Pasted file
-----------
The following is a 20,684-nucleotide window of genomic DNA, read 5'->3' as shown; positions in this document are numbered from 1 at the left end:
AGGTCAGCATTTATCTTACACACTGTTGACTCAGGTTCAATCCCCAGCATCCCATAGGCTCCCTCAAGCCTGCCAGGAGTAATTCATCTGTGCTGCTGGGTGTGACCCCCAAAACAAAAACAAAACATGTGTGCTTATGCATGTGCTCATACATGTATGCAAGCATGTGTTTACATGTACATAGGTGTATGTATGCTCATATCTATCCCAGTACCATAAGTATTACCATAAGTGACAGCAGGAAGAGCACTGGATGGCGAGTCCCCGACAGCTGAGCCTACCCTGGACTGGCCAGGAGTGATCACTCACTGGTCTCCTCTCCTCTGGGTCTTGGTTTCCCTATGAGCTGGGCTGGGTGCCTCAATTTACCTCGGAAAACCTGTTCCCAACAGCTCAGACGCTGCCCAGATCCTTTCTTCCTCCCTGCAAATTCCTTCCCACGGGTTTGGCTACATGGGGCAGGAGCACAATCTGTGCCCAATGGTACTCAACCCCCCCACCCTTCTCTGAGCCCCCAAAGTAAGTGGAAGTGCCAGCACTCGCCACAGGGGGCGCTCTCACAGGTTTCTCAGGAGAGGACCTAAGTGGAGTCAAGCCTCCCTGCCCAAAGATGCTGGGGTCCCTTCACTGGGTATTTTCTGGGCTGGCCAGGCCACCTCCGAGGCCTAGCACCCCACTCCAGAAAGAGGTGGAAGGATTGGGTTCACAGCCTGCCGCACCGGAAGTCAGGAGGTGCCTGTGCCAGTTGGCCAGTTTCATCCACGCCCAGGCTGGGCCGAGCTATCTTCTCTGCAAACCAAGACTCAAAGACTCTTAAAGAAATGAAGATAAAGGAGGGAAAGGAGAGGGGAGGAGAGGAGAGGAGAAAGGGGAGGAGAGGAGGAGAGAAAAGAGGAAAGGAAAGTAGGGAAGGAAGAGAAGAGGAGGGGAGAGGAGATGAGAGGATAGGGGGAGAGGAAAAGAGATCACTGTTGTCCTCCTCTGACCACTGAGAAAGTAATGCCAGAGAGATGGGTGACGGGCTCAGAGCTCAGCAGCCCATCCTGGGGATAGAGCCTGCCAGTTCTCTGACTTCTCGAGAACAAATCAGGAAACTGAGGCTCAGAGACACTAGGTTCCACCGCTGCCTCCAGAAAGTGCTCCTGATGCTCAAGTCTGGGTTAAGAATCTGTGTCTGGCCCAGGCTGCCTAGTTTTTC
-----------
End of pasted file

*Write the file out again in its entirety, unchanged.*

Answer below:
The following is a 20,684-nucleotide window of genomic DNA, read 5'->3' as shown; positions in this document are numbered from 1 at the left end:
AGGTCAGCATTTATCTTACACACTGTTGACTCAGGTTCAATCCCCAGCATCCCATAGGCTCCCTCAAGCCTGCCAGGAGTAATTCATCTGTGCTGCTGGGTGTGACCCCCAAAACAAAAACAAAACATGTGTGCTTATGCATGTGCTCATACATGTATGCAAGCATGTGTTTACATGTACATAGGTGTATGTATGCTCATATCTATCCCAGTACCATAAGTATTACCATAAGTGACAGCAGGAAGAGCACTGGATGGCGAGTCCCCGACAGCTGAGCCTACCCTGGACTGGCCAGGAGTGATCACTCACTGGTCTCCTCTCCTCTGGGTCTTGGTTTCCCTATGAGCTGGGCTGGGTGCCTCAATTTACCTCGGAAAACCTGTTCCCAACAGCTCAGACGCTGCCCAGATCCTTTCTTCCTCCCTGCAAATTCCTTCCCACGGGTTTGGCTACATGGGGCAGGAGCACAATCTGTGCCCAATGGTACTCAACCCCCCCACCCTTCTCTGAGCCCCCAAAGTAAGTGGAAGTGCCAGCACTCGCCACAGGGGGCGCTCTCACAGGTTTCTCAGGAGAGGACCTAAGTGGAGTCAAGCCTCCCTGCCCAAAGATGCTGGGGTCCCTTCACTGGGTATTTTCTGGGCTGGCCAGGCCACCTCCGAGGCCTAGCACCCCACTCCAGAAAGAGGTGGAAGGATTGGGTTCACAGCCTGCCGCACCGGAAGTCAGGAGGTGCCTGTGCCAGTTGGCCAGTTTCATCCACGCCCAGGCTGGGCCGAGCTATCTTCTCTGCAAACCAAGACTCAAAGACTCTTAAAGAAATGAAGATAAAGGAGGGAAAGGAGAGGGGAGGAGAGGAGAGGAGAAAGGGGAGGAGAGGAGGAGAGAAAAGAGGAAAGGAAAGTAGGGAAGGAAGAGAAGAGGAGGGGAGAGGAGATGAGAGGATAGGGGGAGAGGAAAAGAGATCACTGTTGTCCTCCTCTGACCACTGAGAAAGTAATGCCAGAGAGATGGGTGACGGGCTCAGAGCTCAGCAGCCCATCCTGGGGATAGAGCCTGCCAGTTCTCTGACTTCTCGAGAACAAATCAGGAAACTGAGGCTCAGAGACACTAGGTTCCACCGCTGCCTCCAGAAAGTGCTCCTGATGCTCAAGTCTGGGTTAAGAATCTGTGTCTGGCCCAGGCTGCCTAGTTTTTC